The Rev. Henry Lyons
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To buy house, Lyons used church accountPastor backed loan with lease to Baptists. But who really signed it?
A check drawn on a National Baptist Convention USA account paid utilities for the Tierra Verde house that Lyons owns with Bernice Edwards. The account was designed to pay off debt on the convention headquarters. (Photos Times files)
By TIM ROCHE, DAVID BARSTOW, STEPHEN NOHLGREN,
©St. Petersburg Times, published August 14, 1997
ST. PETERSBURG -- Despite his statements to the contrary, the Rev. Henry J. Lyons paid at least $90,000 of the down payment for a Tierra Verde home from National Baptist Convention USA Inc. accounts.
To secure a loan for the $700,000 house, Lyons also presented a lease that said the National Baptist Convention would pay $4,000 a month to rent the house back from Lyons.
The lease bears the signatures of two Baptist Convention leaders, but at least one says he never heard of the document. That discrepancy is drawing the interest of authorities investigating a fire at the waterfront house.
National Baptist Convention checks, bearing Lyons' signature, also were used to pay water and sewer bills for the Tierra Verde house. One of those came from Operation Freedom, a fund that is supposed to help pay off debt on the convention's national headquarters in Nashville, Tenn.
At least two convention officials have said Lyons does not have permission to spend convention money on his own real estate deals.
"That," the Rev. Fred Crouther said, "is a no-no."
Crouther, third vice president of the convention and chairman of the convention's finance and budget committee, said in an interview last month:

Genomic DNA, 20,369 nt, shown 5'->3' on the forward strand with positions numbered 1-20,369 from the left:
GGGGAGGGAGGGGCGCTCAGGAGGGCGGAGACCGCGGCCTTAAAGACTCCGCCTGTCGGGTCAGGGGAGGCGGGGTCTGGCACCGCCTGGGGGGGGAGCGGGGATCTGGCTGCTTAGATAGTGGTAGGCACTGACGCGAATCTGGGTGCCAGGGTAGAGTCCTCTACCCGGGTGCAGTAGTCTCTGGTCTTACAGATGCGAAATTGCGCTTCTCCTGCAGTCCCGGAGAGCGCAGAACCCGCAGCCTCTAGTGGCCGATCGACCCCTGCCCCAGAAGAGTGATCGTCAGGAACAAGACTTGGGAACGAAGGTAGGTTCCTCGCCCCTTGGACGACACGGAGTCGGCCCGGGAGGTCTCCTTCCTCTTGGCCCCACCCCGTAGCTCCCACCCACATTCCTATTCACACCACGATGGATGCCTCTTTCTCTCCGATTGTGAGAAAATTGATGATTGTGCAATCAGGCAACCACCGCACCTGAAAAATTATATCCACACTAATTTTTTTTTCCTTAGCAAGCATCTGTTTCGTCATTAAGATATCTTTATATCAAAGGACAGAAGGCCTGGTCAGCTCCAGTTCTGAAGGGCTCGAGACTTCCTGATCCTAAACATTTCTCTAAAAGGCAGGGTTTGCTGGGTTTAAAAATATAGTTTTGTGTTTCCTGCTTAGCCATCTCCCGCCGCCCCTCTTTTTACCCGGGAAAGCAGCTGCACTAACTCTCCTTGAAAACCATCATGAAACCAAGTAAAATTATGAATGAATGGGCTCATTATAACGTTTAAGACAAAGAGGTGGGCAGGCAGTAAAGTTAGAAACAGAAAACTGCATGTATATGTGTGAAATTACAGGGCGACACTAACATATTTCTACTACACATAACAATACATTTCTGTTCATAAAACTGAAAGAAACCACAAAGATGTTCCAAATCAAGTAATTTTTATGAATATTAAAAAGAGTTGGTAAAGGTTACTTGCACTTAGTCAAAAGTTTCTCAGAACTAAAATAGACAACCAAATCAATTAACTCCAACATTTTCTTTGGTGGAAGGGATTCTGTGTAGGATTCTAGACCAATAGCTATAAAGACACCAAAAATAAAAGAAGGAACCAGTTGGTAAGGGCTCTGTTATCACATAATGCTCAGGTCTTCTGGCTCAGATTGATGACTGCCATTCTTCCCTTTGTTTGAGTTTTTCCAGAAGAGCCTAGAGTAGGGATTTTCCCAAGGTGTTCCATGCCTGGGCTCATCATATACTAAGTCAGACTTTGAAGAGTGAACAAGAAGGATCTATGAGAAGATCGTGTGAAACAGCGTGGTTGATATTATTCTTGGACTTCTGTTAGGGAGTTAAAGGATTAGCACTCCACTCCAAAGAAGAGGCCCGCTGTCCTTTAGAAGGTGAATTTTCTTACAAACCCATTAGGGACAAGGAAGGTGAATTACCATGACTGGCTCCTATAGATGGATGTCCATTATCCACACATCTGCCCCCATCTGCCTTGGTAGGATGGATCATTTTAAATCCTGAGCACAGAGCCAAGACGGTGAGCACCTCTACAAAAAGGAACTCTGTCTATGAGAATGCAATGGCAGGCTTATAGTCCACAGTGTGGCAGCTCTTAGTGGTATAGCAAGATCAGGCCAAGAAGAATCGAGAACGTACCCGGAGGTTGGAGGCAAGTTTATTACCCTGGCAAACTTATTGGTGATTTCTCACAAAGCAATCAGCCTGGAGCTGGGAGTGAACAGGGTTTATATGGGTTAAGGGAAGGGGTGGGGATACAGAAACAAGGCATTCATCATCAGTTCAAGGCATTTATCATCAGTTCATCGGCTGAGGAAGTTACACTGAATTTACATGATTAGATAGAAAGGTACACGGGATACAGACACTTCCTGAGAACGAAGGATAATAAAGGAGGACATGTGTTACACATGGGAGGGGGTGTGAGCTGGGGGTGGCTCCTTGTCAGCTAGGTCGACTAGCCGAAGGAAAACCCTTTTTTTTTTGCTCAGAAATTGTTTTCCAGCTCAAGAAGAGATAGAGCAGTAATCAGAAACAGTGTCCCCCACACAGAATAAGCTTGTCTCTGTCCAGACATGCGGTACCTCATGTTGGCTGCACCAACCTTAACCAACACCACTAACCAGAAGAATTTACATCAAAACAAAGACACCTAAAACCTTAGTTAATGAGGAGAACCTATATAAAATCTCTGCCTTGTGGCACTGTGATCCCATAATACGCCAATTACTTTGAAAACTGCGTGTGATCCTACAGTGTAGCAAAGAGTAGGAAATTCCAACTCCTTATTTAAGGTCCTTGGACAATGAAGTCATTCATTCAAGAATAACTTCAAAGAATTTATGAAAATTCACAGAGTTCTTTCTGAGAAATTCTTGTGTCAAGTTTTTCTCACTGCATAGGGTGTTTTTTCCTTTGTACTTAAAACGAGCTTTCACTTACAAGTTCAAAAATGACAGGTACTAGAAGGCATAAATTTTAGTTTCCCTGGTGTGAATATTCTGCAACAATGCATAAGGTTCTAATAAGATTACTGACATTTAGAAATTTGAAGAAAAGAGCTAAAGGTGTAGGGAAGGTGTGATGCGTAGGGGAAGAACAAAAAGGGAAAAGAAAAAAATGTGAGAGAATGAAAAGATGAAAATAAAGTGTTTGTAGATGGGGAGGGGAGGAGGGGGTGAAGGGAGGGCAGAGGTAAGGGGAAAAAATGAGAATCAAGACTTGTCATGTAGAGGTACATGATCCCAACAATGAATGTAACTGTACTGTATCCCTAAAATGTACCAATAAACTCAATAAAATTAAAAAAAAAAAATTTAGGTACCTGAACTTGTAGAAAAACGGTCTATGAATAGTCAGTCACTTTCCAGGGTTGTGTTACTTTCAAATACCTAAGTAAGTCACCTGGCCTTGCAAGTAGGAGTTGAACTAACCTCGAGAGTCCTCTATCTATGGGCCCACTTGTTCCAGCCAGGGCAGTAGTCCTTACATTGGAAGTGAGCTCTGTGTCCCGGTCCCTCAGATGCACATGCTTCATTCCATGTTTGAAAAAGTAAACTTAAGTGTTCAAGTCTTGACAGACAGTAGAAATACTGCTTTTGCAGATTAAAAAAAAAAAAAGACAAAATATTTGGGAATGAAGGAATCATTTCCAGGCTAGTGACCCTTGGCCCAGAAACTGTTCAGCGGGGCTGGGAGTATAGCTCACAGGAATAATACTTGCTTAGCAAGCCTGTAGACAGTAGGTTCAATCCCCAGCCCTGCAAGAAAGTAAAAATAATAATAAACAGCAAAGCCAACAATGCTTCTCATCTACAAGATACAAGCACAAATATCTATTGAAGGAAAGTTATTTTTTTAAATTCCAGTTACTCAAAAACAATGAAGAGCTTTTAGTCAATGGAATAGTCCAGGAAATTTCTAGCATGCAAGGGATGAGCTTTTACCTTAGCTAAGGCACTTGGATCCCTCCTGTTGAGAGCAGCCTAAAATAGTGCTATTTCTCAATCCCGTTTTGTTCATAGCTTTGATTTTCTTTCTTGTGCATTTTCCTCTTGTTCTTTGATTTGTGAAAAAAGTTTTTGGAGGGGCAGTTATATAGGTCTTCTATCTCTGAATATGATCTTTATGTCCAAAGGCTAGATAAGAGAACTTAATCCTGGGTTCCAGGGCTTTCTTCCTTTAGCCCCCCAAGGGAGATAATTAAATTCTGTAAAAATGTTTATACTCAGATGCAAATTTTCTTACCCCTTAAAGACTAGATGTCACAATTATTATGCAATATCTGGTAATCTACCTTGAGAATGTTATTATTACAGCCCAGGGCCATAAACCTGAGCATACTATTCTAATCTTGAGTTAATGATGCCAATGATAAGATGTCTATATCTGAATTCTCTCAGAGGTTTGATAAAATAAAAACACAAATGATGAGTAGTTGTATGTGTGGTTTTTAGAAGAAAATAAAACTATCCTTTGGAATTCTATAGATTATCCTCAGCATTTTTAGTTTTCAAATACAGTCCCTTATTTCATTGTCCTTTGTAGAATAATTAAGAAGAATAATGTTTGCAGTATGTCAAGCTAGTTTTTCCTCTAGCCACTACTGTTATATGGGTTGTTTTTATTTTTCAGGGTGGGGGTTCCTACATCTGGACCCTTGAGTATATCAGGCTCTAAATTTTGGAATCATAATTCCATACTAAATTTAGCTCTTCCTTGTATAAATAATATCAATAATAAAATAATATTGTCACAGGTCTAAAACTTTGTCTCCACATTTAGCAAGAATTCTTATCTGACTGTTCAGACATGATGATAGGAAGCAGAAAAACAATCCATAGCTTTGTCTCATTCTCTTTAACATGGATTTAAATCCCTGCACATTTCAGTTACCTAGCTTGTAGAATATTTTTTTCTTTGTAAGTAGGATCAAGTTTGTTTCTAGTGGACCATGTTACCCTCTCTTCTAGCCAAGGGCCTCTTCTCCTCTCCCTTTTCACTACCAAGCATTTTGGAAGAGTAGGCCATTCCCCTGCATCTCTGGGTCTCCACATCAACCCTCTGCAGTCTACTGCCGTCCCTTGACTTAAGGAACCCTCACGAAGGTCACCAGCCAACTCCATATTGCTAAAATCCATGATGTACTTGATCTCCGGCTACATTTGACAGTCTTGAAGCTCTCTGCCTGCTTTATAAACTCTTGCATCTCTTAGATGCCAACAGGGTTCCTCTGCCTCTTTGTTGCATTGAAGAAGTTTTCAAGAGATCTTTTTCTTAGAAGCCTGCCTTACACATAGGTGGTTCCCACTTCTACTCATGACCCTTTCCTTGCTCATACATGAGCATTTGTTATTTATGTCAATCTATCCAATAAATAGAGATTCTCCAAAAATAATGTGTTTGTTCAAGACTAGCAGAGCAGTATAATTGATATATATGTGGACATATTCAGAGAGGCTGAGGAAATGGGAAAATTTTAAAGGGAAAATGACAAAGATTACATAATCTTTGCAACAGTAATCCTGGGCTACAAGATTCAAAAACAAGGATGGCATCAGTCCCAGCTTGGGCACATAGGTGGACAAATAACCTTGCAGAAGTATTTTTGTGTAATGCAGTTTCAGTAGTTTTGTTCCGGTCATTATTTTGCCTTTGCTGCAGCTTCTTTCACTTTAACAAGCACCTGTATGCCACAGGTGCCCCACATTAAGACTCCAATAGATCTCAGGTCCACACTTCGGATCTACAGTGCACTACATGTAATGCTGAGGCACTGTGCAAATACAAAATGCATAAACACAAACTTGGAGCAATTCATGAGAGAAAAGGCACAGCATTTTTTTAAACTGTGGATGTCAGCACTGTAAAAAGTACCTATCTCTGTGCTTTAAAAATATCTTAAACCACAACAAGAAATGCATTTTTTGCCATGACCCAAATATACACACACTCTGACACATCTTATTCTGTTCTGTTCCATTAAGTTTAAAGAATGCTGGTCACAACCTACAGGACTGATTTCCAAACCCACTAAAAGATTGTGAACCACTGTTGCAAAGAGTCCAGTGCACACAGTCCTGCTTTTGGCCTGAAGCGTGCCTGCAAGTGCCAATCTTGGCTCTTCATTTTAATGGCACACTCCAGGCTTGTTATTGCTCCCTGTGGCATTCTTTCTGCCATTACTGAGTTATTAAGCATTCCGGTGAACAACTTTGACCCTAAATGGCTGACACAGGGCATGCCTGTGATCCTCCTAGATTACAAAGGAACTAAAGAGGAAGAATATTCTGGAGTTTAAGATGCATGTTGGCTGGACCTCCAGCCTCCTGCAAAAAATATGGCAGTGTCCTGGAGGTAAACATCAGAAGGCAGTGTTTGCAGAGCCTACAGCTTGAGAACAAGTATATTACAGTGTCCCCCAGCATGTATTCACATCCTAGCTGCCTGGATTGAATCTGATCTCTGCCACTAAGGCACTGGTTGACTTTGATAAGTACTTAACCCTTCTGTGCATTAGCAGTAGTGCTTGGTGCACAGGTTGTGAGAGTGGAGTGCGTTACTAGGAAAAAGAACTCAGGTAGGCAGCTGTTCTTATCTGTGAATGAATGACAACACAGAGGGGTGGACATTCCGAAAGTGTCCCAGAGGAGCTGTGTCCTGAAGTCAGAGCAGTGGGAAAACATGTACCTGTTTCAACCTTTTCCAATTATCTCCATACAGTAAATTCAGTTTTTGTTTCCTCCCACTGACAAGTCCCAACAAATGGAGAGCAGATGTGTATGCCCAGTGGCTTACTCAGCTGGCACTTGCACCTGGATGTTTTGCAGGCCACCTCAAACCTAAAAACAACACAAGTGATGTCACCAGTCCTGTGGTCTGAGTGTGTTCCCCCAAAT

"I can assure you we do not have any knowledge about that," referring to Lyons' use of convention accounts to purchase the Tierra Verde house. "I assure you, you could go down the line (of other convention leaders) and no one would know about that."
The Rev. A.L. Owens, second vice president of the convention, also said last month it would be improper for Lyons to use convention funds to buy himself a home.
"We didn't even know the house existed, so therefore we couldn't know anything about using convention funds (to buy it) if that's the case," Owens said.
Lyons did not return phone calls Wednesday.
In his only public statement on the matter, Lyons said on July 11: "There has never been any money taken from this church or from the National Baptist Convention to secure the loan on the house."
Lyons has told members of his church that Bernice V. Edwards, the convicted embezzler from Milwaukee with whom he owns the house, supplied the money for it.
Grady Irvin, Lyons' attorney, declined to comment Wednesday on use of money from convention accounts. "Those are private, and in that regard I have no comment."
The convention's constitution and bylaws allow Lyons discretion in spending convention funds, Irvin said.
"I do have concern that your facts are complete," Irvin said. He would not elaborate.
The down payment
In late 1995, Edwards got her first look at the four-bedroom, 10,000-square-foot house on Tierra Verde. She told the owner she adored its views of Boca Ciega Bay
She and Henry Lyons offered $700,000 for the house, and the owners accepted. They paid less than $1,000 in earnest money. A short time later, that amount was increased to $35,000. The money was held by their real estate agency, Prudential Florida Realty, until the closing.
Edwards originally was listed as a buyer, along with Lyons, in paperwork to obtain the loan. A month later, Edwards, who has poor credit history, was dropped from the contract, according to transaction records.